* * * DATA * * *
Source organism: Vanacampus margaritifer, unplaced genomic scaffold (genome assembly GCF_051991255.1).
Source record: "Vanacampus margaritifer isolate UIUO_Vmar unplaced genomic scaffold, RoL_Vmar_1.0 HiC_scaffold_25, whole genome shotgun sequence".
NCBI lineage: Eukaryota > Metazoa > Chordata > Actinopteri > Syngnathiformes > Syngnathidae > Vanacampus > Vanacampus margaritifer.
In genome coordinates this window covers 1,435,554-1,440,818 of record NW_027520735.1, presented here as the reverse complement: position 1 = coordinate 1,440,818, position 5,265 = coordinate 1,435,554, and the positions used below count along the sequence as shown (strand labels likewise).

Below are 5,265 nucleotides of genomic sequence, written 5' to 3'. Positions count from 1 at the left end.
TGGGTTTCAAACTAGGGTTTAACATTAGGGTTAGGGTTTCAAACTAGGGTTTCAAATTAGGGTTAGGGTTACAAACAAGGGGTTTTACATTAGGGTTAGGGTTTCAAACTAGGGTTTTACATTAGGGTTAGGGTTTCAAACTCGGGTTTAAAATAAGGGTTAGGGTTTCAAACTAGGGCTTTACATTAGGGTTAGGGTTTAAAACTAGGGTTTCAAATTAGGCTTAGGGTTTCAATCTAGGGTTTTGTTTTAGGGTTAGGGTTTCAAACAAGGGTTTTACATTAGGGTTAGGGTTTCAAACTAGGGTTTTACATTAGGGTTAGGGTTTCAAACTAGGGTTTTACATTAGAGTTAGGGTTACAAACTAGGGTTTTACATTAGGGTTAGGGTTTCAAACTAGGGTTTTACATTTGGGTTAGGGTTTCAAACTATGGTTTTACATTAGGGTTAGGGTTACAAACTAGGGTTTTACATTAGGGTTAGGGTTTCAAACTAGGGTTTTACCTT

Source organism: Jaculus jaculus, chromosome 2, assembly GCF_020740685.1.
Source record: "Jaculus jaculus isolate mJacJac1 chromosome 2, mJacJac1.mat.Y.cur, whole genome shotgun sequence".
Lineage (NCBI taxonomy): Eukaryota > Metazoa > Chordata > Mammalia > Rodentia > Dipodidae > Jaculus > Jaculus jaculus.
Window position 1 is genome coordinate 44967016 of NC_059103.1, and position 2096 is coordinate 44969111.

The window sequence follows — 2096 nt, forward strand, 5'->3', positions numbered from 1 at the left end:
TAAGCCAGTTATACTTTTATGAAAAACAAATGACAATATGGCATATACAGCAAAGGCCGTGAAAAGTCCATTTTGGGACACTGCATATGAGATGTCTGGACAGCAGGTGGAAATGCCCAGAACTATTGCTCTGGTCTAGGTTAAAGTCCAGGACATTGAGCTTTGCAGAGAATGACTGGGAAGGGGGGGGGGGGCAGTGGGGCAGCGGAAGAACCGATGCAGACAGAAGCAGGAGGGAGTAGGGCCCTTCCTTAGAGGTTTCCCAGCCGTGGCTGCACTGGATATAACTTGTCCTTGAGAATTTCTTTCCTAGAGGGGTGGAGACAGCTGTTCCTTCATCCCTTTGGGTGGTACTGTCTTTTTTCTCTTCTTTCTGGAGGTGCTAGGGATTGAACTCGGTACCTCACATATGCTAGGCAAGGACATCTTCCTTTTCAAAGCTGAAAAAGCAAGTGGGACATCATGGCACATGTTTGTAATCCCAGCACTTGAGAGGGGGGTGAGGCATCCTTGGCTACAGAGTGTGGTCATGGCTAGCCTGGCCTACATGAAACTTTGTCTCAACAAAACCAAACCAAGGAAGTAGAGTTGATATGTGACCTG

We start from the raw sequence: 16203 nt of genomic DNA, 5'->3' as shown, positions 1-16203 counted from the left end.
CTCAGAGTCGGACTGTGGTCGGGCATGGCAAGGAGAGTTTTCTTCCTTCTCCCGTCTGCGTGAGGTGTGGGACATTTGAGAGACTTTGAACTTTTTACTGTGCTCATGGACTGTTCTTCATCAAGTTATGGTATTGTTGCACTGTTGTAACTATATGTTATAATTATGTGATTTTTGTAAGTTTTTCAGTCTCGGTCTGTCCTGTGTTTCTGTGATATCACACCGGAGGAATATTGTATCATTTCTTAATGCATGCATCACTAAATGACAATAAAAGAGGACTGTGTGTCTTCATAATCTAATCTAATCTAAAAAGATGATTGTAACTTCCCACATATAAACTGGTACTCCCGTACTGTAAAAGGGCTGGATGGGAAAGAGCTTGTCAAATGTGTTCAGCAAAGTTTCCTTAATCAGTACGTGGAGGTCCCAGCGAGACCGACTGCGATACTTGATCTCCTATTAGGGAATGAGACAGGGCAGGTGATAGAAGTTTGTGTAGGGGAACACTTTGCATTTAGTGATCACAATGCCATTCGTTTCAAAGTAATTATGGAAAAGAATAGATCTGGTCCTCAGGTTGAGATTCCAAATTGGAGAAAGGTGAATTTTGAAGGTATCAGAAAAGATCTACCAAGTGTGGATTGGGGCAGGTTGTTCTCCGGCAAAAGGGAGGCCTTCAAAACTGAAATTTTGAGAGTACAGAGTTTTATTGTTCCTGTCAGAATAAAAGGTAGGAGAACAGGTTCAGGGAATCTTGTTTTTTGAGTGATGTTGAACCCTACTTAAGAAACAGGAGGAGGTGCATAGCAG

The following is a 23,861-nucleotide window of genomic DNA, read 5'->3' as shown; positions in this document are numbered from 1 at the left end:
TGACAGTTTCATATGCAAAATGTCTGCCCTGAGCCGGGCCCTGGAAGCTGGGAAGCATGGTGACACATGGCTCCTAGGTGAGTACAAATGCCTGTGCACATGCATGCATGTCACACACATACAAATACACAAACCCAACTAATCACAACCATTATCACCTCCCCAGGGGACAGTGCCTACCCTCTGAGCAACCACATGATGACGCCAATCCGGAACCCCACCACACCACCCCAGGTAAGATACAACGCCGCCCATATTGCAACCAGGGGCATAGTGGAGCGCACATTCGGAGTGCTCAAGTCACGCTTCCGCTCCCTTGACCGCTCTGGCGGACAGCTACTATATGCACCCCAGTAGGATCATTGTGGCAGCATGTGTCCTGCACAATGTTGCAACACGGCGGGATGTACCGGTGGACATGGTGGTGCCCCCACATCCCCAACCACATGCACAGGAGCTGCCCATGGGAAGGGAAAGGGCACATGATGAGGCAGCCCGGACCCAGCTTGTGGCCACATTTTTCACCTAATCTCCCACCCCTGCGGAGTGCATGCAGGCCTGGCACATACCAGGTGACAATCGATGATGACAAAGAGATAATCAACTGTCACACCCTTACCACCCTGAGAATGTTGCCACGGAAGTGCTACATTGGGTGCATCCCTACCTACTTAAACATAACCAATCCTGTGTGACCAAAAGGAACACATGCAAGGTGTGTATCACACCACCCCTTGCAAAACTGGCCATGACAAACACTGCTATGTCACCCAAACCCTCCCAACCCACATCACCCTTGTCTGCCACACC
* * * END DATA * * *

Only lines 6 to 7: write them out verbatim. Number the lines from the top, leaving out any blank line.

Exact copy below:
TGGGTTTCAAACTAGGGTTTAACATTAGGGTTAGGGTTTCAAACTAGGGTTTCAAATTAGGGTTAGGGTTACAAACAAGGGGTTTTACATTAGGGTTAGGGTTTCAAACTAGGGTTTTACATTAGGGTTAGGGTTTCAAACTCGGGTTTAAAATAAGGGTTAGGGTTTCAAACTAGGGCTTTACATTAGGGTTAGGGTTTAAAACTAGGGTTTCAAATTAGGCTTAGGGTTTCAATCTAGGGTTTTGTTTTAGGGTTAGGGTTTCAAACAAGGGTTTTACATTAGGGTTAGGGTTTCAAACTAGGGTTTTACATTAGGGTTAGGGTTTCAAACTAGGGTTTTACATTAGAGTTAGGGTTACAAACTAGGGTTTTACATTAGGGTTAGGGTTTCAAACTAGGGTTTTACATTTGGGTTAGGGTTTCAAACTATGGTTTTACATTAGGGTTAGGGTTACAAACTAGGGTTTTACATTAGGGTTAGGGTTTCAAACTAGGGTTTTACCTT

Source organism: Jaculus jaculus, chromosome 2, assembly GCF_020740685.1.